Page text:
Lie-detector tests for job-seekers

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Do an internet search for ‘buy fake degree certificate’, and one well-known search engine will return half a million results in less than a third of a second.

The third hit from the search results is from The Cambridge Student Online, which reported earlier this year that internet companies are offering authentic looking Oxbridge degree certificates for a mere 1000 pounds.

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And it’s not just in the UK that you can buy fake diploma and degree certificates.  The Economist reported last year that in China more than 100 fake universities offer fake degrees. In 2012, nine people in that country were charged with selling fake degree certificates from non-existent American colleges. They charged up to USD$30,000 each, selling diplomas mainly to corporate executives.

Things have got so bad, says Heidrick & Struggles partner Johann Redelinghuys, that not even the verification agencies can be trusted. Some countries, such as Singapore, will not even accept independently verified and attested qualifications in the event of a lost certificate.

Redelinghuys thinks that the inevitable scenario is putting potential employees through lie-detector tests to make sure they are telling the truth about their education qualifications.

And if you think this sounds like a dystopian sci-fi movie, it is already happening – the BBC reported last year that in India, some companies require prospective employees  to take a polygraph.

Redelinghuys, who is a qualified psychologist and has been in the executive search business for more than 25 years, says that fraud in CVs and fake certificates is becoming a global problem. He says it has been spurred by the unprecedented ability of people to move and work across borders, combine with the dire employment prospects in countries that have been worse hit by the global financial crisis and the availability of quality degree replicas.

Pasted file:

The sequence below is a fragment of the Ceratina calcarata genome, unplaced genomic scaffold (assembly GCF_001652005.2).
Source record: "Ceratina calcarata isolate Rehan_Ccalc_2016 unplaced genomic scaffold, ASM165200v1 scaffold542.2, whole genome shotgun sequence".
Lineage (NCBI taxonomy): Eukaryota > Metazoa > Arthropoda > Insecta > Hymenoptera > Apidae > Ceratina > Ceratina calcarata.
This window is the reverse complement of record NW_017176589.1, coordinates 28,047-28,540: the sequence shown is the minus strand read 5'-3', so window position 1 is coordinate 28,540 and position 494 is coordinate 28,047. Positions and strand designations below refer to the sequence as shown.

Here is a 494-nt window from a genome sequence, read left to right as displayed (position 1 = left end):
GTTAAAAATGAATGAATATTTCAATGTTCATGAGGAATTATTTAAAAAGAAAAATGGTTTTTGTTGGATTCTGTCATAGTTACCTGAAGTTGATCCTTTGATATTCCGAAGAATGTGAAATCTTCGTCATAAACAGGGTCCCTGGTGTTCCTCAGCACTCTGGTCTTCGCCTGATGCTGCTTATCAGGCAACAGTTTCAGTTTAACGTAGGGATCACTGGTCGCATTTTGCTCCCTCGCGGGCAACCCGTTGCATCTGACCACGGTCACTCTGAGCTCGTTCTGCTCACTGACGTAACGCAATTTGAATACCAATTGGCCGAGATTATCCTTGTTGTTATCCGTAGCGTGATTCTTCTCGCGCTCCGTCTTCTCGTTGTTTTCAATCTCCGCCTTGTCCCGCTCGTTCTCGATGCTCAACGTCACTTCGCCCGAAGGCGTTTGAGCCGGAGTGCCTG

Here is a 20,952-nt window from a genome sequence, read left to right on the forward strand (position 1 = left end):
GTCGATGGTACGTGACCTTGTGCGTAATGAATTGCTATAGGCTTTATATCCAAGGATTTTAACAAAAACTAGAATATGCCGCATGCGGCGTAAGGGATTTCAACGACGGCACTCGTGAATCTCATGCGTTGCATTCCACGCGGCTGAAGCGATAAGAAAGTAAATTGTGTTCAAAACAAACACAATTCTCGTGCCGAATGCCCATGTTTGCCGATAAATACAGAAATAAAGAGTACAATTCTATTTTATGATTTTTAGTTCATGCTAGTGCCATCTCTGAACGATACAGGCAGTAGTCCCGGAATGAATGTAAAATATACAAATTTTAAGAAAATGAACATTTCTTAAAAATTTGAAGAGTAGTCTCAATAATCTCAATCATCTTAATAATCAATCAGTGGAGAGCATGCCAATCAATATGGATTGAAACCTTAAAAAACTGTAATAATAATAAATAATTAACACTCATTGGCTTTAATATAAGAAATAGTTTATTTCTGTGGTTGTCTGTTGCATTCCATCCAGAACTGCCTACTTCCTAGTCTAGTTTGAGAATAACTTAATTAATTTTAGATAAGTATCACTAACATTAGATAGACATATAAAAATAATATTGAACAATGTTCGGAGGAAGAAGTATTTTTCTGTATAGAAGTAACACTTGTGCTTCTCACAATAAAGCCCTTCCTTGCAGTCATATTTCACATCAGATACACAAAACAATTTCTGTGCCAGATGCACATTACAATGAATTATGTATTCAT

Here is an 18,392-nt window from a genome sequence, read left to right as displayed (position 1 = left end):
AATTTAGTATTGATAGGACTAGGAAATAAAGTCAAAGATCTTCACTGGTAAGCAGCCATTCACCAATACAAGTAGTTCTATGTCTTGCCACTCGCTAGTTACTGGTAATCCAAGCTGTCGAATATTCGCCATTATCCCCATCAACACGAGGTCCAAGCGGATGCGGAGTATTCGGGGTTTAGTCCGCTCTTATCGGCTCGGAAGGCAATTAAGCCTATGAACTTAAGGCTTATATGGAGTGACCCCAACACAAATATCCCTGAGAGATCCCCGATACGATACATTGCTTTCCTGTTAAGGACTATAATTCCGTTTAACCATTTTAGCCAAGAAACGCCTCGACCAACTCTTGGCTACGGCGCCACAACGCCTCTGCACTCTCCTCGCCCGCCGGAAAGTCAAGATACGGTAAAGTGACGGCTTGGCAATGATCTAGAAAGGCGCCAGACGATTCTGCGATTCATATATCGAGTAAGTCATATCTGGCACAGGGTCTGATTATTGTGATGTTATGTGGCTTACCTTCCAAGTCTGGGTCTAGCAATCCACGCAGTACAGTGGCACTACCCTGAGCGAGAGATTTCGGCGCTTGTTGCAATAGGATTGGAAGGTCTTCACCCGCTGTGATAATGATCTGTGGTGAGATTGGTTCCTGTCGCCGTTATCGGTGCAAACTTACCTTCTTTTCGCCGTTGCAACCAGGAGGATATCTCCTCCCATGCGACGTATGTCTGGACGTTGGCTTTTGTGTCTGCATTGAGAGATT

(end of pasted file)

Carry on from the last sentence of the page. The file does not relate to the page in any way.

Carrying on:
And he points out that it is not just entry-level candidates or those from developing countries who will take a chance on a dodgy degree certificate. He cites recent examples, such as that of ousted Yahoo boss Scott Thompson, who claimed to have a computer science degree, and disgraced News of the World editor Rebekah Brooks who has been accused of being misleading about studying at the Sorbonne University in France. Redelinghuys says he has had personal experience of a well-known CEO who claimed to have an Ivy League MBA.

“Headhunters and companies will need to become more resourceful about the way they screen candidates. And candidates will need to be prepared to offer more evidence of their education than just a certificate.”

He suggests that recruiters should test the knowledge of their candidates, but where someone has been working in a specific industry for some time, it may not be easy to tell whether the knowledge was acquired by education or experience.

This is where polygraph tests – which are controversial for being regarded unreliable in various quarters – may need to come into play, says Redelinghuys.

Candidates who wish to avoid such unpleasantries should ensure that they develop and maintain a network of contacts of former lecturers and fellow students to verify their time at a particular institution.

eFinancialCareers spoke to a number of recruiters in Asia and Australia who said they were aware that it was a problem, but they hadn't noticed any increase in the incidence of fake degree certificates in job applications.A verification agency in the UK declined to comment on the incidence of fake degree certificates.

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